After Trump’s Conviction, a Wary World Waits for the Fallout

The world does not vote in American presidential elections. Nor do its jurors play a part in the American judicial system. Nevertheless, the conviction of Donald J. Trump on all 34 felony counts in a hush-money trial in a New York court on Thursday has again made clear how consequential what happens in the United States is for the rest of the planet.

Many America-watchers are grappling with the same questions posed by people in the United States: Can Mr. Trump still run for president? (Yes.) And if so, will the guilty verdicts cut into the support from his political base? (Unclear.)

Foreign observers also began wondering if Mr. Trump, already a volatile force, would become even less likely to stay within the guardrails of normal politics and diplomacy if he won the presidency again in November.

Mr. Trump’s supporters in anti-immigrant, right-wing nationalist circles abroad quickly jumped to his defense. Viktor Orban, Hungary’s Kremlin-friendly prime minister, called Mr. Trump “a man of honor” in a post on X and said the American people should deliver their own verdict in November.

Matteo Salvini, Italy’s deputy prime minister and the leader of the hard-right League party, expressed “solidarity and full support,” and called Mr. Trump a “victim of judicial harassment.”

“This verdict is a disgrace,” Nigel Farage, the pro-Brexit campaigner and Trump supporter, who is honorary president of Reform UK, a small right-wing party in Britain, wrote on social media. “Trump will now win big.”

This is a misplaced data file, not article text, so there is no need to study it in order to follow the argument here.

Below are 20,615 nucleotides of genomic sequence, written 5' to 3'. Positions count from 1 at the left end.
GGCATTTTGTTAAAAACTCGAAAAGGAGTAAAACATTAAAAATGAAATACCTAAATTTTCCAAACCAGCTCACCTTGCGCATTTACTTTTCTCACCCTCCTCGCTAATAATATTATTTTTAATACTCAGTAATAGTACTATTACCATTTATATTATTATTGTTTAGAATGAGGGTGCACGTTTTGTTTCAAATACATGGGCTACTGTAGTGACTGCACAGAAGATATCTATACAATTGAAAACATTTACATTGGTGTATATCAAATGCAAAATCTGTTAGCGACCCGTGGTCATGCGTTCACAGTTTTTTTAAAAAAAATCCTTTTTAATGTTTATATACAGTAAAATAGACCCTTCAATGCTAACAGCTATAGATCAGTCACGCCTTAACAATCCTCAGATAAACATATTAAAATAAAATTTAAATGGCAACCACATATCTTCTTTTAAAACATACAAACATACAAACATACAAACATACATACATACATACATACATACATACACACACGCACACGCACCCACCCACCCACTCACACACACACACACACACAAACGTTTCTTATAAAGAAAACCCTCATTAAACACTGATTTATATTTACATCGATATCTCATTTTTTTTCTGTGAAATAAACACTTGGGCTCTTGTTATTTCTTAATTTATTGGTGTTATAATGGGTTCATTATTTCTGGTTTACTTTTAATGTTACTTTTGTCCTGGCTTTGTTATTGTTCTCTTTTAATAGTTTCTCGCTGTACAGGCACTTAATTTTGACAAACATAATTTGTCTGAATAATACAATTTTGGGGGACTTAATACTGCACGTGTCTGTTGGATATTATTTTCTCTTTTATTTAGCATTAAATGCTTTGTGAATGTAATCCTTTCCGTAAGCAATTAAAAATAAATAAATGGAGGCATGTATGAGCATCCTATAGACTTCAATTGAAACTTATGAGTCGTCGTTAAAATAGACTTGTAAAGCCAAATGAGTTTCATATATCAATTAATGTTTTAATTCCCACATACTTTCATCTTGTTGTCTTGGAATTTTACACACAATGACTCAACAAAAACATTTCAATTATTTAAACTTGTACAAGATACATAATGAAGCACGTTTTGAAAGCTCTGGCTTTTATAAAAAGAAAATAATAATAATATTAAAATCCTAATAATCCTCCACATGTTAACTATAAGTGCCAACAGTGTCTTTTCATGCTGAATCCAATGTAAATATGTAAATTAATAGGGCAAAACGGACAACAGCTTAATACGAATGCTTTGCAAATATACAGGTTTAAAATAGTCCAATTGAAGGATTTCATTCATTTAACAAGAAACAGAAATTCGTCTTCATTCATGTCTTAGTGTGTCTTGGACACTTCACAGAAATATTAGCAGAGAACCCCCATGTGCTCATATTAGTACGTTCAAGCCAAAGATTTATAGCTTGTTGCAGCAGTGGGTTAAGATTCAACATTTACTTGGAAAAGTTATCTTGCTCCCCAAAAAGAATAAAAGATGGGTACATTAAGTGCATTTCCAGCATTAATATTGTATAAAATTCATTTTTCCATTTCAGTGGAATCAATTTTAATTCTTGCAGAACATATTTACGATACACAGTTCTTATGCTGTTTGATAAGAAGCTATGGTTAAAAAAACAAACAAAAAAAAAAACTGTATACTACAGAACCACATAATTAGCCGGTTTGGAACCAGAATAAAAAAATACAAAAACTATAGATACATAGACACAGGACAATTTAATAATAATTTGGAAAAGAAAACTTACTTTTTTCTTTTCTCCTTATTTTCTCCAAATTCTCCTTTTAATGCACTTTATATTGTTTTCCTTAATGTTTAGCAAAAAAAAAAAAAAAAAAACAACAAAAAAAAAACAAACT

President Vladimir V. Putin of Russia did not immediately respond to the verdict but has seized on the situation more broadly to undermine American influence. Mr. Putin last year called the various proceedings against Mr. Trump political “persecution” and said they had revealed the “rottenness of the American political system, which cannot pretend to teach others about democracy.”

His spokesman, Dmitri S. Peskov, reiterated the point on Friday in response to the verdict, saying it was clear to the entire world that the U.S. authorities were trying to eliminate political rivals “by all possible legal and illegal means.”

The convictions by a Manhattan jury come as the question of American engagement has become central in several global crises.

In Ukraine, the war effort against Russia has been stymied after Republicans in Congress delayed American military aid for months.

In Europe, leaders reliant on the United States for their defense are jittery about a return to a more acrimonious relationship with Washington and a possible withdrawal of American support for hardening defenses against Russia.

In Asia, where the Biden administration perceives a growing Chinese threat and worries about a possible invasion of Taiwan, American allies are concerned about the sanctity of defense treaties that have long girded the regional security order.